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The trial excavation by the Archaeological Survey of India (ASI) at the location about 80km north of the ancient Shivamogga city could show that the language was in use at least seven decades earlier than believed.
A copper-plate inscription found at the site a few years ago prompted speculation on the antiquity of the Kannada language. ASI had found the copper plates and coins while rebuilding the Pranaveshwara temple at Talagunda. TOI had reported the findings on August 29, 2017.
‘Excavation to begin in next 7-10 days’
ASI had found the copper plates and coins while rebuilding the Pranaveshwara temple at Talagunda.
“Till this copper-plate inscription was found, it was believed that the Halmidi inscription, which dates back to 450 AD, was the oldest Kannada inscription. But this inscription precedes 80 years to the Halmidi script. It dates back to 370 AD,” retired superintending archaeologist of ASI TM Keshava told TOI on Sunday.
According to the ASI’s superintending archaeologist (Bengaluru circle) K Moortheswari, the “scientific clearance” (trial excavation) will begin at the excavation site in 7-10 days. “ The excavation will be done on a 7.5-acre plot at Talagunda. “The Pranaveshwara temple was in a dilapidated condition. We removed the stones and while removing the foundation stone, we found the copper plate and gold coins at a corner of the temple. The challenge is that the land selected for excavation is now in the hands of some people,” an ASI officer said.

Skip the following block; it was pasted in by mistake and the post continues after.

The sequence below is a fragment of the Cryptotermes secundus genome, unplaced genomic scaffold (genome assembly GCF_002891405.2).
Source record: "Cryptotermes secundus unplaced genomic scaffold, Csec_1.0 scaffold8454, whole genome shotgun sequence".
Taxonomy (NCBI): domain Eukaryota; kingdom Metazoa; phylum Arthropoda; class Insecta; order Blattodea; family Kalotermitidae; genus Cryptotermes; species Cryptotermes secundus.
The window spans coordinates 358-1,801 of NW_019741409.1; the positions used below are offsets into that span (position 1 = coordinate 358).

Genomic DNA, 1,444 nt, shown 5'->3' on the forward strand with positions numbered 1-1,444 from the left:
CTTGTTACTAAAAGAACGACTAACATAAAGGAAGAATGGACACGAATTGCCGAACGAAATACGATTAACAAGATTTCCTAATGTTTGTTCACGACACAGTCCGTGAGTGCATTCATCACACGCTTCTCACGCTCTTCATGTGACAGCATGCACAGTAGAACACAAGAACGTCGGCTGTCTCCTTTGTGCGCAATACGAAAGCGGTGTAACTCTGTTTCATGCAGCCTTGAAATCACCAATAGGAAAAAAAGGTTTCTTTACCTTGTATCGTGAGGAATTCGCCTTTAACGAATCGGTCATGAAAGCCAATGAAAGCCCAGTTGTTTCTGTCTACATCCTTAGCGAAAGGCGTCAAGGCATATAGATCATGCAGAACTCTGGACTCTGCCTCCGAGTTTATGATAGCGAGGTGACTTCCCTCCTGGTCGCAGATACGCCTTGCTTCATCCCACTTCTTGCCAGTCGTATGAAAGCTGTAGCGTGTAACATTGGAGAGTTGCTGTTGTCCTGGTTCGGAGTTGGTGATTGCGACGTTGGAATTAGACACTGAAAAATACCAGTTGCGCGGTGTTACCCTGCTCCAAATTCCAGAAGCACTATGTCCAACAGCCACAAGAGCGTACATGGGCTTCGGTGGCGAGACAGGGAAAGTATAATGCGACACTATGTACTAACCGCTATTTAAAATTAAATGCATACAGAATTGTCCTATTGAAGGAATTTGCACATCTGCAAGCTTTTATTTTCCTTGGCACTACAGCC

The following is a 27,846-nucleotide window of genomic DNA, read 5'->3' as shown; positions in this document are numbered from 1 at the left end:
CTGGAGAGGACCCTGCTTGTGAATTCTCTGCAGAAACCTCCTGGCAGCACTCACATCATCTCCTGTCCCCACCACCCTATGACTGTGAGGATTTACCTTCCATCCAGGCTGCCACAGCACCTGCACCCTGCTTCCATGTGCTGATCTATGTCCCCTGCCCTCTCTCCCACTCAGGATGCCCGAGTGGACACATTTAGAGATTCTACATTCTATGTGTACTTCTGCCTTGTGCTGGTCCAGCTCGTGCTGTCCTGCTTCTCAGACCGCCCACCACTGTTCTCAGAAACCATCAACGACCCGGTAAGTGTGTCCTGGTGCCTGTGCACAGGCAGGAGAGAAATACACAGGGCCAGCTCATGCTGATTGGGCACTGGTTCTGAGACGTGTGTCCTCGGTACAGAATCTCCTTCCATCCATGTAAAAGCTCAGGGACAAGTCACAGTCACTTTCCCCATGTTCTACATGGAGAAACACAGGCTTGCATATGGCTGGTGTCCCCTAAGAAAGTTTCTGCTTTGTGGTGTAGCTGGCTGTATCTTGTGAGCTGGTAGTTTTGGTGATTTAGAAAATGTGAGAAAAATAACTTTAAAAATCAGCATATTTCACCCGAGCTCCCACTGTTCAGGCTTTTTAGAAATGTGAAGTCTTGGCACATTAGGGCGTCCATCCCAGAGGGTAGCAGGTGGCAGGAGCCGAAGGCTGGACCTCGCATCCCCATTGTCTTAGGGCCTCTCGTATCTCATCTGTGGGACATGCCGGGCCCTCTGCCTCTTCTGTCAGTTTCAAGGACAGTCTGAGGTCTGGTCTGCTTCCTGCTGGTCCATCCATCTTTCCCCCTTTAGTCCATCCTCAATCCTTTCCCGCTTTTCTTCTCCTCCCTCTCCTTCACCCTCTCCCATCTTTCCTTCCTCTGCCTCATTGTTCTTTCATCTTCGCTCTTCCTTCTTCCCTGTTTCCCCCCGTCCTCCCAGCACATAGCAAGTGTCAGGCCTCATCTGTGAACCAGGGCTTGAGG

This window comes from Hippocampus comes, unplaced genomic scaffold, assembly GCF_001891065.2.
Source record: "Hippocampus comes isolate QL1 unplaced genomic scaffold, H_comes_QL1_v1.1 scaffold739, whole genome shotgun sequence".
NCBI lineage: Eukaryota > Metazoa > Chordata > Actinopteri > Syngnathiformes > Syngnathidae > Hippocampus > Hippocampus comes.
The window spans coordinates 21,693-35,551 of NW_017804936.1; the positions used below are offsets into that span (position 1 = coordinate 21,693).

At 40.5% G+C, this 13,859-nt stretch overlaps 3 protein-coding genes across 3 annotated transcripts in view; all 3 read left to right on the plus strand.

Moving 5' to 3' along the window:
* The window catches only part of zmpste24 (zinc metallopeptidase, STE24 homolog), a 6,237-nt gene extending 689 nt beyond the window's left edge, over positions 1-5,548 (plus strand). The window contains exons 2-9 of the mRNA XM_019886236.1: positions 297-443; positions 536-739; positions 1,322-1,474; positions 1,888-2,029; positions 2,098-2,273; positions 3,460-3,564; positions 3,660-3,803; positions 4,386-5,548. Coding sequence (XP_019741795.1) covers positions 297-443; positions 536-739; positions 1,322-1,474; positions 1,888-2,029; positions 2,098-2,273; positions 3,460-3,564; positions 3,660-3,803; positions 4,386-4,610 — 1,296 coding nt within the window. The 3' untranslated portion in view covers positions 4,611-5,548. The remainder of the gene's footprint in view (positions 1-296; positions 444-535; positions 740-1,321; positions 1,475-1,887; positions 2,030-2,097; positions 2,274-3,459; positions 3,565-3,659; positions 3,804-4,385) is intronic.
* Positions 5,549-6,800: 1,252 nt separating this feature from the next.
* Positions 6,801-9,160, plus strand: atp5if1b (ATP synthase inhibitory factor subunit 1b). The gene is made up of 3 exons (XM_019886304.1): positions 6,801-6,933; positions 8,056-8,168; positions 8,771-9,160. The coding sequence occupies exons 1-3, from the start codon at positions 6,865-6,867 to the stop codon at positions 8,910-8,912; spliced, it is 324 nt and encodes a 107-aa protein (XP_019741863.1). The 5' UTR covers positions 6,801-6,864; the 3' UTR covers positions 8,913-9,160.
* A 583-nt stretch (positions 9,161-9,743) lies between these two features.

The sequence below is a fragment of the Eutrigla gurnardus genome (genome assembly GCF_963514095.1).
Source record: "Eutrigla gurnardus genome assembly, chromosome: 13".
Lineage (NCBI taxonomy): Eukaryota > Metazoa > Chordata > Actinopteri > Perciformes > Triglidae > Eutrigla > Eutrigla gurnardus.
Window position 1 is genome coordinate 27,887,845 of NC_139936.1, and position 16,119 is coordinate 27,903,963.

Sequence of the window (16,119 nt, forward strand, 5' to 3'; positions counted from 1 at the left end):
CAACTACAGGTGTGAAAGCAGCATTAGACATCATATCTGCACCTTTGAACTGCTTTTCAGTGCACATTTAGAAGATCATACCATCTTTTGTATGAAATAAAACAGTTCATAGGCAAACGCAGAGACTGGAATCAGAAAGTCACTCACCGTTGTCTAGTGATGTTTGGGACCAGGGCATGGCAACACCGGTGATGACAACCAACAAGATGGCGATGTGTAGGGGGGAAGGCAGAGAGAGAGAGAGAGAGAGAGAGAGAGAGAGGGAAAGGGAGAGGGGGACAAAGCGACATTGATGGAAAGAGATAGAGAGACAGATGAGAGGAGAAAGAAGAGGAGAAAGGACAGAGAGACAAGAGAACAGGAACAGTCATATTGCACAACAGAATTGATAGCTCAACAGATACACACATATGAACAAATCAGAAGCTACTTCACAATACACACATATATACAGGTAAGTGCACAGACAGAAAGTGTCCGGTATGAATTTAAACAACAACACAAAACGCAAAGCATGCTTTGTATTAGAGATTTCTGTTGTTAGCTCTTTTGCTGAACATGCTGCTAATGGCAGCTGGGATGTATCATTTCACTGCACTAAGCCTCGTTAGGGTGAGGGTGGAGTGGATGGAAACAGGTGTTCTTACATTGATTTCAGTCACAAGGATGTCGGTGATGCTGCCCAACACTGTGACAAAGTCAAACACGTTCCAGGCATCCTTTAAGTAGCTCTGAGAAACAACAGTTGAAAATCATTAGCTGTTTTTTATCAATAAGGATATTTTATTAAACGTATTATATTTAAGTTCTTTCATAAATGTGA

“In 1954, the land was handed over to the ASI to carry out excavation. In absence of adequate staff, the ASI officials could not maintain the property. Later, a few land grabbers created bogus records and occupied the 7.5-acre land. Now, we are convincing them to help us out,” another ASI officer said.